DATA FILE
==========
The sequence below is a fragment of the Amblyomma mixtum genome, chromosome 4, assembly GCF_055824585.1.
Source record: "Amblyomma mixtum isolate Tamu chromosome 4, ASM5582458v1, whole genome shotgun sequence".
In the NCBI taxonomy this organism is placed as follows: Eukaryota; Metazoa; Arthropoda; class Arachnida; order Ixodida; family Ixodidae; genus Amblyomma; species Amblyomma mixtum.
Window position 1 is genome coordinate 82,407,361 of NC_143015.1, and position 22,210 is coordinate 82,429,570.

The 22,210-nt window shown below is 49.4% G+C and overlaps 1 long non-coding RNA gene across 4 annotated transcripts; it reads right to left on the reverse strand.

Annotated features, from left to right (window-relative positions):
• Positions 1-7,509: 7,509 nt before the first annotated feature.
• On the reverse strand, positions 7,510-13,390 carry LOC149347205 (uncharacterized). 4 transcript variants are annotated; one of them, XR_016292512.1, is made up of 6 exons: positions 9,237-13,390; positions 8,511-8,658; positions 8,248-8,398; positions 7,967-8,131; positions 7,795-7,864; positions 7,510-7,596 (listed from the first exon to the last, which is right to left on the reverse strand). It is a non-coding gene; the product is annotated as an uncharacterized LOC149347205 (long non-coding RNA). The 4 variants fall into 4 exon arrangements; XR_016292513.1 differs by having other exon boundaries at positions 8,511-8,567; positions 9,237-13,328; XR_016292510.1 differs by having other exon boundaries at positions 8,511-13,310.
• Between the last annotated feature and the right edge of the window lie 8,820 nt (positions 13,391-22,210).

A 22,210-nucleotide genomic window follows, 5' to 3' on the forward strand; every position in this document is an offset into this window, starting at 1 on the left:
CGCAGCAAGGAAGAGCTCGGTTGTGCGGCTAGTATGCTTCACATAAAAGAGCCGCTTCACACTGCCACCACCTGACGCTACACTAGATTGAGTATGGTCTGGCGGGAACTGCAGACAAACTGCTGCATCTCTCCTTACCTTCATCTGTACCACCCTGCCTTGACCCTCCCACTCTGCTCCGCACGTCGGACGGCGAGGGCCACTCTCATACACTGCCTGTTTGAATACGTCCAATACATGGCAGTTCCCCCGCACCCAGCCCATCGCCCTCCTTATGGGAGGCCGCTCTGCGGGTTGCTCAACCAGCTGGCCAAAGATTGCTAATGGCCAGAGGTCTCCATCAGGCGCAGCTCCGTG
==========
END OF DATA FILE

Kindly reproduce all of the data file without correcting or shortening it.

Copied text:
The sequence below is a fragment of the Amblyomma mixtum genome, chromosome 4, assembly GCF_055824585.1.
Source record: "Amblyomma mixtum isolate Tamu chromosome 4, ASM5582458v1, whole genome shotgun sequence".
In the NCBI taxonomy this organism is placed as follows: Eukaryota; Metazoa; Arthropoda; class Arachnida; order Ixodida; family Ixodidae; genus Amblyomma; species Amblyomma mixtum.
Window position 1 is genome coordinate 82,407,361 of NC_143015.1, and position 22,210 is coordinate 82,429,570.

The 22,210-nt window shown below is 49.4% G+C and overlaps 1 long non-coding RNA gene across 4 annotated transcripts; it reads right to left on the reverse strand.

Annotated features, from left to right (window-relative positions):
• Positions 1-7,509: 7,509 nt before the first annotated feature.
• On the reverse strand, positions 7,510-13,390 carry LOC149347205 (uncharacterized). 4 transcript variants are annotated; one of them, XR_016292512.1, is made up of 6 exons: positions 9,237-13,390; positions 8,511-8,658; positions 8,248-8,398; positions 7,967-8,131; positions 7,795-7,864; positions 7,510-7,596 (listed from the first exon to the last, which is right to left on the reverse strand). It is a non-coding gene; the product is annotated as an uncharacterized LOC149347205 (long non-coding RNA). The 4 variants fall into 4 exon arrangements; XR_016292513.1 differs by having other exon boundaries at positions 8,511-8,567; positions 9,237-13,328; XR_016292510.1 differs by having other exon boundaries at positions 8,511-13,310.
• Between the last annotated feature and the right edge of the window lie 8,820 nt (positions 13,391-22,210).

A 22,210-nucleotide genomic window follows, 5' to 3' on the forward strand; every position in this document is an offset into this window, starting at 1 on the left:
CGCAGCAAGGAAGAGCTCGGTTGTGCGGCTAGTATGCTTCACATAAAAGAGCCGCTTCACACTGCCACCACCTGACGCTACACTAGATTGAGTATGGTCTGGCGGGAACTGCAGACAAACTGCTGCATCTCTCCTTACCTTCATCTGTACCACCCTGCCTTGACCCTCCCACTCTGCTCCGCACGTCGGACGGCGAGGGCCACTCTCATACACTGCCTGTTTGAATACGTCCAATACATGGCAGTTCCCCCGCACCCAGCCCATCGCCCTCCTTATGGGAGGCCGCTCTGCGGGTTGCTCAACCAGCTGGCCAAAGATTGCTAATGGCCAGAGGTCTCCATCAGGCGCAGCTCCGTG